This project is part of SusCrop, an ERA-NET action funded by Horizon 2020 - the EU framework programme for research and innovation. National Funding Authorities fund each partner in their respective countries. See the partner page for details.
This project will impact the sustainability and resilience of the world’s 4th most important food crop by developing all of the components required for an innovative breeding system that can overcome limitations of the current potato breeding programmes. We live in challenging times, where climate change is set to impact global potato production radically. High temperature, flooding, drought, and salinity will impact yield. Climate change may result in shorter life cycles and increased geographical range for pests and pathogens that can devastate the potato crop. Breeding better varieties will offer the crop an innate capacity to resist these challenges.
Currently, potato breeding is a slow and frustrating activity. Tetraploidy and outbreeding hinder the fixation of genetic gains in potato, making the accumulation of multiple beneficial trait alleles very difficult, even over several cycles of selection. Therefore, we propose a new breeding system called Fixation-Restitution Breeding, which allows for a predictable accumulation and fixation of biotic and abiotic resistances with yield, quality, and nutritional traits. Fixation-Restitution Breeding will facilitate breeding companies to develop highly performing potato varieties with a sustainability and resilience profile that is impossible to achieve using current methods.
Conventional potato breeding takes place at the tetraploid level, to exploit the yield advantage conferred by the naturally larger cells of tetraploids. In the highly successful inbreeding system used in diploid crops, the genetic gain is driven by the accumulation and subsequent fixation of beneficial alleles over multiple recurrent breeding cycles. Potato is normally an outbreeding crop that is intolerant to inbreeding and mostly self-incompatible (SI) at the diploid level. Inbreeding potato at the tetraploid level results in the loss of vigour and fertility after few generations of selfing, making it impossible to practice recurrent selection efficiently, resulting in poor fixation of beneficial alleles and a high genetic load due to masking of deleterious alleles. Traditional potato breeding is based on segregating gametes from meiosis. Even when superior parents are combined, different specific combinations of beneficial alleles, initially accumulated in the elite parents, disperse in the progeny. As a result, the identification of an improved variety becomes a “numbers game,” where huge populations are screened to find varieties which, by chance, perform better than the parental pool in some, but generally not all, characteristics.
Given that at least 40 traits are important in potato breeding, such an approach is far from optimal. A recently proposed alternative, F1 hybrid breeding, is a paradigm shift in the genetic approach of breeding potatoes. The use of self-compatible (SC) and inbred-tolerant potato diploids allows the incremental accumulation of beneficial alleles via rapid backcrossing schemes. Diploid potato is a strict outbreeder due to gametophytic SI. Rare mutants lack this self-pollen arrest and are SC. In the end, highly inbred parental genotypes are hybridized to generate uniform F1 botanical seed as propagating material, and any residual inbreeding depression is dealt with by exploiting the effect of heterosis. However, initiating F1 hybrid breeding in potato is an enormously expensive endeavour and out of the reach of most potato breeding companies. We propose Fixation - Restitution Breeding as an innovative potato breeding system where similar to F1 hybrid breeding, self-compatible diploids are used to accumulate favourable alleles via rapid backcrossing schemes. However, these lines are subsequently used to rapidly transfer and fix the traits into tetraploid breeding populations by virtue of the ability to produce unreduced diploid pollen, producing viable tetraploids when used in 4x X 2x crosses. Fixation-Restitution Breeding will also allow efficient recurrent selection to be harnessed in potato but will be more feasible to implement than F1 hybrid breeding for most potato breeders.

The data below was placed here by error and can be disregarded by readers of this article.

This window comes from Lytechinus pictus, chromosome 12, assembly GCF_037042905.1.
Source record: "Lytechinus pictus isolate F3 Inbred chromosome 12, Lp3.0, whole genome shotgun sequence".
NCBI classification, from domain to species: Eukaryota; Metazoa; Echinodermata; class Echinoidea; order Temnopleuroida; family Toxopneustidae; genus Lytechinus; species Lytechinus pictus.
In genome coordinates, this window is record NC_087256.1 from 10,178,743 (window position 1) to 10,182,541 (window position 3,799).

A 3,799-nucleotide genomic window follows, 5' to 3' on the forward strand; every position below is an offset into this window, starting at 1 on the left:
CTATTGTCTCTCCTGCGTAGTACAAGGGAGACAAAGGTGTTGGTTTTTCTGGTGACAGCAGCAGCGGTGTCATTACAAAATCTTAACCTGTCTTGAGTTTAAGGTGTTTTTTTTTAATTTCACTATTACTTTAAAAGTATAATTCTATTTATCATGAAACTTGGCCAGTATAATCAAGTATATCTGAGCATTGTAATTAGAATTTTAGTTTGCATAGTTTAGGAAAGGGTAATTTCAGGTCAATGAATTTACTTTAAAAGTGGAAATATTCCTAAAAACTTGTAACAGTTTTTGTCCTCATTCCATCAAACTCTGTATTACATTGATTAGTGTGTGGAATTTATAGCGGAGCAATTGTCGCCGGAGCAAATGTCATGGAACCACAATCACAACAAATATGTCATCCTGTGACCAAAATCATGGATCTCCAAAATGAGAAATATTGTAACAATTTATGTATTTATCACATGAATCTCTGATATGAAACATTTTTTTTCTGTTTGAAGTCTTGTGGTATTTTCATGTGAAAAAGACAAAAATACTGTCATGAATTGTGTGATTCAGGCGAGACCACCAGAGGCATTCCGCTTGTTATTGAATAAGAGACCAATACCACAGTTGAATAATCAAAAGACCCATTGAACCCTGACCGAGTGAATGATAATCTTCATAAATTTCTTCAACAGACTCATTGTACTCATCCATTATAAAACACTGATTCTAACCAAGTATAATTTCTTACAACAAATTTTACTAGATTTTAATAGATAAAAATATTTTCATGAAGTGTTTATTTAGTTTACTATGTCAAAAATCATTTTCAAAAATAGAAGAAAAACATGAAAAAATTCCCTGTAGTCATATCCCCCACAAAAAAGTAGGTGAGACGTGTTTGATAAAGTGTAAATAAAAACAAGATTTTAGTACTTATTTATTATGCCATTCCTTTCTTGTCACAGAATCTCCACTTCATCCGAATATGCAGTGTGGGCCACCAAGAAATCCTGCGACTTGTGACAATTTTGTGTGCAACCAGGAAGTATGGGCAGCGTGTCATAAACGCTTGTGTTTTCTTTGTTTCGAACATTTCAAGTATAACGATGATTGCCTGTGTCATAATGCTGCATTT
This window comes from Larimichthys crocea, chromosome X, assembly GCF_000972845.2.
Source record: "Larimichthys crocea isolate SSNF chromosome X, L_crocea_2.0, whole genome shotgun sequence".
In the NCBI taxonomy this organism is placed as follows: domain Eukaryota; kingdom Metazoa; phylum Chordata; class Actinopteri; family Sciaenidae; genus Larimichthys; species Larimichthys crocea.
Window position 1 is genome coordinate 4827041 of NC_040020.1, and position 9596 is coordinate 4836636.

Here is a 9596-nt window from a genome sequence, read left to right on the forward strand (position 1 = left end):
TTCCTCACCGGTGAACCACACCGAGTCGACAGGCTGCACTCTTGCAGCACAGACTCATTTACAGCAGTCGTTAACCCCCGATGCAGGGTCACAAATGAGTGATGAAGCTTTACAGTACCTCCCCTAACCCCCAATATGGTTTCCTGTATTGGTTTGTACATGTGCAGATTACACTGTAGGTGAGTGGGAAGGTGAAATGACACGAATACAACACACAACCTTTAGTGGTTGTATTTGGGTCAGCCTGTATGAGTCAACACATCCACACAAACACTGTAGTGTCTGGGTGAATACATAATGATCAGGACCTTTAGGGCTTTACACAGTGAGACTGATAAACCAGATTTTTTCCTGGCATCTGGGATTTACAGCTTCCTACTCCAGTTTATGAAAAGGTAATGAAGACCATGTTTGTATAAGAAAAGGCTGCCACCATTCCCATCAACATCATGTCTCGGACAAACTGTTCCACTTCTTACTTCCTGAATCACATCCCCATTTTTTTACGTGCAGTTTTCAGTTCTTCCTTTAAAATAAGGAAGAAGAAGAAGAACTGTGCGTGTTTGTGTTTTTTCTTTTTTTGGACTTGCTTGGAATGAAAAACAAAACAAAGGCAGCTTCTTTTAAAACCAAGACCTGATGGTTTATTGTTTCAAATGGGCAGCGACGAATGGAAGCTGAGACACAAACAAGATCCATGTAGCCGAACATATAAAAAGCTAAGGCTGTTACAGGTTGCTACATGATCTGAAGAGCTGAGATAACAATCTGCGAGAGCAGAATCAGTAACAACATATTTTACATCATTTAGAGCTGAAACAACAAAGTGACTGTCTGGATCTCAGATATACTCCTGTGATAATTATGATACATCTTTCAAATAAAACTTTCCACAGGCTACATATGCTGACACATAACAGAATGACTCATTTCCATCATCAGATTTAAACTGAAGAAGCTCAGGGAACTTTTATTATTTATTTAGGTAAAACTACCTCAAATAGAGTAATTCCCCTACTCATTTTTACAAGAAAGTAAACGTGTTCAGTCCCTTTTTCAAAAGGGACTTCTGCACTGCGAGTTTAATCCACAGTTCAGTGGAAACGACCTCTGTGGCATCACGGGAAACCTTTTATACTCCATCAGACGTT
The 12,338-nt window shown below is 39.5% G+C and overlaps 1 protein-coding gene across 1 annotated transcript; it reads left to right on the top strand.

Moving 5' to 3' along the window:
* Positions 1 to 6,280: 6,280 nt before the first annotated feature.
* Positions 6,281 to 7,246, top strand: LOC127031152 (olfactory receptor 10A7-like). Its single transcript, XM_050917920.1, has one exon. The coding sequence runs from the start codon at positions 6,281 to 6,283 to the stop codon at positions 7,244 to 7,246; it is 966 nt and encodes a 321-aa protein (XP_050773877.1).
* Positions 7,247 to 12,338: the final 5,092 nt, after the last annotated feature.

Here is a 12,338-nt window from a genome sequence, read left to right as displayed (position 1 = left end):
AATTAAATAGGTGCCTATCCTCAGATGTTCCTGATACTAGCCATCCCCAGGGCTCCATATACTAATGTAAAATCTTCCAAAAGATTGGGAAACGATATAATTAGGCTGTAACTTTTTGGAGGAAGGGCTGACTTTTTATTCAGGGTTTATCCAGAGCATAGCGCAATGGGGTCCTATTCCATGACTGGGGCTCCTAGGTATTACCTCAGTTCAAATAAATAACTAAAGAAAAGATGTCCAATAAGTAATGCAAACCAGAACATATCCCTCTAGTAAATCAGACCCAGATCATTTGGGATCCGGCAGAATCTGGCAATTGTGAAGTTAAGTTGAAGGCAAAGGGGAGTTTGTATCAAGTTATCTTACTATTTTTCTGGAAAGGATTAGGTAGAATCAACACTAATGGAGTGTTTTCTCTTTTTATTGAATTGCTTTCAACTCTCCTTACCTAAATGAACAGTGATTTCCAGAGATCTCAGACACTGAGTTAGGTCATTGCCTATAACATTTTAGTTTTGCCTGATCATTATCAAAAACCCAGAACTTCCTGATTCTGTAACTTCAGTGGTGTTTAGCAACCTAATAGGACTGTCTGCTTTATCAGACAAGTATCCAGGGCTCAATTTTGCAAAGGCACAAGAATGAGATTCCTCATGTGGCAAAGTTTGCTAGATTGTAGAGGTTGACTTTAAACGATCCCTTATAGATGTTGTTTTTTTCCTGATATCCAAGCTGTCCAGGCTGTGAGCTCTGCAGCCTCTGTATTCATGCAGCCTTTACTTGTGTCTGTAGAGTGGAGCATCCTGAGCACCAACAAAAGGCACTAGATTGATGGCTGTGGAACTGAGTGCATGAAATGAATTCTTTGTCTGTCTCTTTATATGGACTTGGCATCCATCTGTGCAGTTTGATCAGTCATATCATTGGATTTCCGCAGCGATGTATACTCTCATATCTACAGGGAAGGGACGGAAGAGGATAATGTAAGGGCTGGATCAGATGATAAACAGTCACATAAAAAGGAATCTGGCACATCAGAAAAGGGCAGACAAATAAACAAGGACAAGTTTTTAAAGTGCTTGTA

We have identified six components that are required to enable Fixation Restitution Breeding. The six components are: 1. Self-compatible diploid germplasm and genetic markers to generate it. 2. 2n pollen-forming diploid germplasm and genetic markers to generate it. 3. A rapid, cost-effective, multi-allelic, genome-wide marker system to simultaneously enable rapid selection for homozygosity, MAS for key introgression targets, as well as serving as the foundation for prediction of agronomic performance in genomics-assisted breeding programmes, such as Genomic Selection. 4. Germplasm in which beneficial alleles are stacked in the cis configuration on the same chromatid, allowing their simultaneous transfer in a single 4x-2x cross 5. Diploid “ideotype specific clones” for different market segments, equipped with SC, 2n pollen formation, and key trait alleles. 6. A data management and decision support system that acts as a repository for information and enables its efficient exploitation in the post-project phaseDIFFUGAT partners will develop all of these components over the lifespan of the project. An overview of how the components fit together and how they will be deployed to create varieties after the project is illustrated below.